This, Wolterstorff recognises, is not a fully formed doctrine of inherent natural rights but, rather, the raw material for later thinkers to develop just that. It is also, I suggest, vulnerable to the same criticism levelled at Basil’s exhortation. Recognising in every human being the fact that he or she belongs to and is in relationship with God, however acknowledged or broken that may be, is certainly compatible with a rights–based understanding of the moral universe. But the undeniable biblical register is one of moral exhortation directed at those who are called to respond, follow and obey God and his commands, which rather orients one towards a right order form of thinking.
The sense, in other words, is the biblical material can be used to derive a framework or foundation for natural rights, but it doesn’t do so necessarily. There is equivocation within scripture borne not least of its exhortative, rhetorically charged and often urgent genres.
To move from the theo–philosophical case for rights to the theo–political one is not so much to change tunes as to move from one movement of a symphony to another: themes, motifs, patterns are recognisable even if the melody and key are clearly different.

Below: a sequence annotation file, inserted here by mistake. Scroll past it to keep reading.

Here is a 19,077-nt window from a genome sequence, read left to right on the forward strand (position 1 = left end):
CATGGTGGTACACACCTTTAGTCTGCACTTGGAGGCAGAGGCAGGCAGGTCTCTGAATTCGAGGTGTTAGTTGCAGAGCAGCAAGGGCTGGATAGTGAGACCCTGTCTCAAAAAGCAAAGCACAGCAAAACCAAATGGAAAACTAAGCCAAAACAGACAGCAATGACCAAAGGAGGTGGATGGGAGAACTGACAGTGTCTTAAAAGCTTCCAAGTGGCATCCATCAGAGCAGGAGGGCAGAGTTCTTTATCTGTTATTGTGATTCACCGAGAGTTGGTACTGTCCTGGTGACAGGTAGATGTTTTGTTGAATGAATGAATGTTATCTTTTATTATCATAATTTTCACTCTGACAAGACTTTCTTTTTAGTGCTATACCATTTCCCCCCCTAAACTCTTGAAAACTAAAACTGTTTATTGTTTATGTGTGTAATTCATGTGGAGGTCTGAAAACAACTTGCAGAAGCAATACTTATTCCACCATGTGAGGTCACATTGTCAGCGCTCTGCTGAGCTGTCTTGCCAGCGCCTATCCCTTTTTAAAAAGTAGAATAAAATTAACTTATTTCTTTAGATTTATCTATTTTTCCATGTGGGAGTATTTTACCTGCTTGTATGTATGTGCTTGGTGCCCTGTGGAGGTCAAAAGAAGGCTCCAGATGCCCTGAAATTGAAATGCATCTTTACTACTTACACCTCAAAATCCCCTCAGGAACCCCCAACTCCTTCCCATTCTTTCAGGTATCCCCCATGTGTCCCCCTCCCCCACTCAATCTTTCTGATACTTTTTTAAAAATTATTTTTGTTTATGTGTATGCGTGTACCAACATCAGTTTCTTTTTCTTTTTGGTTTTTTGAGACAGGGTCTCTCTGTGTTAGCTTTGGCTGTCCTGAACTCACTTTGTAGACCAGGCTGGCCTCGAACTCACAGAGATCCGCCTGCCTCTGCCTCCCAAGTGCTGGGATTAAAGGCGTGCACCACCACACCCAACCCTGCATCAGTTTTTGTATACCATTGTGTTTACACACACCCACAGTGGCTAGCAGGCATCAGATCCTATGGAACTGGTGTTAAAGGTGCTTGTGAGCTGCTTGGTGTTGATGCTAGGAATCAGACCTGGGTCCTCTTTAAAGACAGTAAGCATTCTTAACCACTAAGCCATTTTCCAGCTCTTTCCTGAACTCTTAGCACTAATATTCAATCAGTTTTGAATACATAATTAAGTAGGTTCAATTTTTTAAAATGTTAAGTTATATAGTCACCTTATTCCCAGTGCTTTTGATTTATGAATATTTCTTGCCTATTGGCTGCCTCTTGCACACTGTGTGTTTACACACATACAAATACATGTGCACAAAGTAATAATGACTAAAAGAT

However much Wolterstoff’s case for a Christian grounding of human rights might be legitimate, it wasn’t shared by European Christians of the modern period. For all the early modern period pondered rights, in the wake of the conquest of the Americas and the questions that raised about the rights of indigenous tribes, they came of age in the Enlightenment, and in particular with the American and French Revolutions, and their respective declarations, of Independence and of the Rights of Man. Rights were not only, it seemed, quintessentially modern but associated with an anti–authoritarianism that, predictably, the Churches rejected.